Best place to find a plan for
building a wooden clock.

The Wood

The properties that make a wood suitable for wooden clock construction are:

Medium to Hardwood
Fine grained
Retains detail when machined and sanded
Resists splintering
Low distortion after machining

AppleHardFineStraight to Roey21
BlackwoodHardFineStraight to Roey12
BoxwoodV HardV FineStraight to Roey22
DogwoodHardV FineStraight12
Red GumMediumFineIrregular22
Lignum VitaeV HardFineStraight12
Maple, HardV. HardFineRoey32
Maple, SoftMediumMediumStraight22
OakHardCourseStraight to Roey22
PearV HardFineStraight22
SatinwoodHardV FineRoey21
WalnutMediumMediumStraight to Roey21

From this list I will make a choice, I will give consideration to what is available locally, how much its going to cost , and more importantly its suitability to for the different clock parts, as the frames and the gears and the arbors all have slightly different requirements, so will probably finish up with different woods for different parts.

To help with the choice I have made a few notes on each of the different woods.


It is heavy, brittle and has a fine, dense, even texture, and bends easily, and resists splitting. Well suited for carving and turning, as it’s extremely hard and limber.


European Alder has closed pores, and a fine, even grain. The grain is usually straight, but can also be wild or irregular depending on the growth form of each individual tree.

European Alder is very easy to work with both hand and machine tools; it sands especially easy. The wood is rather soft, however, and care must be taken to avoid denting it in some applications, not suitable for gears but could be used for the clock frames.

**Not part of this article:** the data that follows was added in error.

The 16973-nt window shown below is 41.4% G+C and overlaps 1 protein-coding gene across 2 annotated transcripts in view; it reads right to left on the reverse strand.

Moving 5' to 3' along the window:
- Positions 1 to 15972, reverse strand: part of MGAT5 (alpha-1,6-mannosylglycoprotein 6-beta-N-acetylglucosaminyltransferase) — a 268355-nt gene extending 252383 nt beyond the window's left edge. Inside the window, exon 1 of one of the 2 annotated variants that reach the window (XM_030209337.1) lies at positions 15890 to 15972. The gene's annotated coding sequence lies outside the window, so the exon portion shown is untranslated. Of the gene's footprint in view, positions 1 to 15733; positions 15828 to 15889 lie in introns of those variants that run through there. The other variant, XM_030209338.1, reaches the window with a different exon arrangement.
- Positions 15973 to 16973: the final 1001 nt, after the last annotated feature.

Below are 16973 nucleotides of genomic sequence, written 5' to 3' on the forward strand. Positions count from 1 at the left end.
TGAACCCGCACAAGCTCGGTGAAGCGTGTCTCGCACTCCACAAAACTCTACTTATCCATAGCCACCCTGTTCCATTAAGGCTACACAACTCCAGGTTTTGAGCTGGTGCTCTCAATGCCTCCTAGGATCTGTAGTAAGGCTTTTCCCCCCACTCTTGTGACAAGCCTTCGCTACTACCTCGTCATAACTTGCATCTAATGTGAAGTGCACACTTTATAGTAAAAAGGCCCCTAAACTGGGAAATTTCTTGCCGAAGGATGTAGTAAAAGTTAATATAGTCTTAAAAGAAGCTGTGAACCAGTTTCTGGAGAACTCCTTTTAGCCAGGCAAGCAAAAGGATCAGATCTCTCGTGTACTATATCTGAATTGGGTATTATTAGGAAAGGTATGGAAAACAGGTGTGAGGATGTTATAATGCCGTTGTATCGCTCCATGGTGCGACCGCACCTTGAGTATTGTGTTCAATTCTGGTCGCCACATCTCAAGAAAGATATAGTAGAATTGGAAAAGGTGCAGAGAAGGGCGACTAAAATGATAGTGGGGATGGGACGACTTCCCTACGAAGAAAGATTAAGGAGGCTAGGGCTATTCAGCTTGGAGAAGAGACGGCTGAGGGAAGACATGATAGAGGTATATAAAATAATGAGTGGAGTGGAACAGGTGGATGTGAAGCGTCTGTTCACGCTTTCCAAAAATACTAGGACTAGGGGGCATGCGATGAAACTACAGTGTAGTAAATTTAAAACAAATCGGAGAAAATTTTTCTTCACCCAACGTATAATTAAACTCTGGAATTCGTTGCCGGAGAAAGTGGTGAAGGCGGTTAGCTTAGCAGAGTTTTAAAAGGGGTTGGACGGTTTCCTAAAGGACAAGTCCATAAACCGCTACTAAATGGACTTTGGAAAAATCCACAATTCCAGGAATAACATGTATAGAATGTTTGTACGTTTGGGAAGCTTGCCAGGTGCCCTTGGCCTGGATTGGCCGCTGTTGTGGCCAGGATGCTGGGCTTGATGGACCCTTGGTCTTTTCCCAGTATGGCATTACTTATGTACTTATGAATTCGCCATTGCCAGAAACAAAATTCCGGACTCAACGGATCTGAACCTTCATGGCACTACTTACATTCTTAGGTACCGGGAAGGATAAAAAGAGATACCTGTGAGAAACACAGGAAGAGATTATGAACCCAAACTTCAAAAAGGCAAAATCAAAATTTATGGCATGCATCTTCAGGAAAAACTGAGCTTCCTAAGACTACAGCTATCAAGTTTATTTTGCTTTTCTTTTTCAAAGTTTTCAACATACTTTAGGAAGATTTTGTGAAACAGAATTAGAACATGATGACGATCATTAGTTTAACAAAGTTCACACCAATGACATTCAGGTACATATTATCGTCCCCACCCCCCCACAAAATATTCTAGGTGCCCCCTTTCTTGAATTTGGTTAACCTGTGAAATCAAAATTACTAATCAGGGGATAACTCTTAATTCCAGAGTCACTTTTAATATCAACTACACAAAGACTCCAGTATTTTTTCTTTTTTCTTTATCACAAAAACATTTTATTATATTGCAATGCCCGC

Ash is a long-fibered, light-coloured, medium-density wood, hard, heavy and with a course ring porous grain. It has a prominent grain that resembles oak, will split and splinter easily.


Beech is a heavy, pale-coloured, medium-to-hard wood used widely for chairs and stools. It has a fine, tight grain and large medulla rays, similar in appearance to maple or birch woods. Beech wood has a high shock resistance and takes stains well. Humidity adversely affects the wood.


The sapwood is generally creamy-white, and the heartwood is a very pale brown. It has an even and straight grain, and has good strength and bending properties. It is stiff, very hard, and holds a clean edge. Suitable for frames, keels, and deck houses. Sharp tools are required. Should be selected carefully and cut to avoid grain patterns. Warps readily if not thoroughly seasoned


Australian Blackwood has small, open pores and a fine to medium texture. Grain is usually straight to slightly interlocked, and sometimes wavy. Colour can be highly variable, but tends to be medium golden or reddish brown, similar to Mahogany. It is easily worked with both hand and machine tools, though figured wood and pieces with interlocked grain can cause tear-out. Australian Blackwood turns, glues, stains, and finishes well. Responds well to steam bending.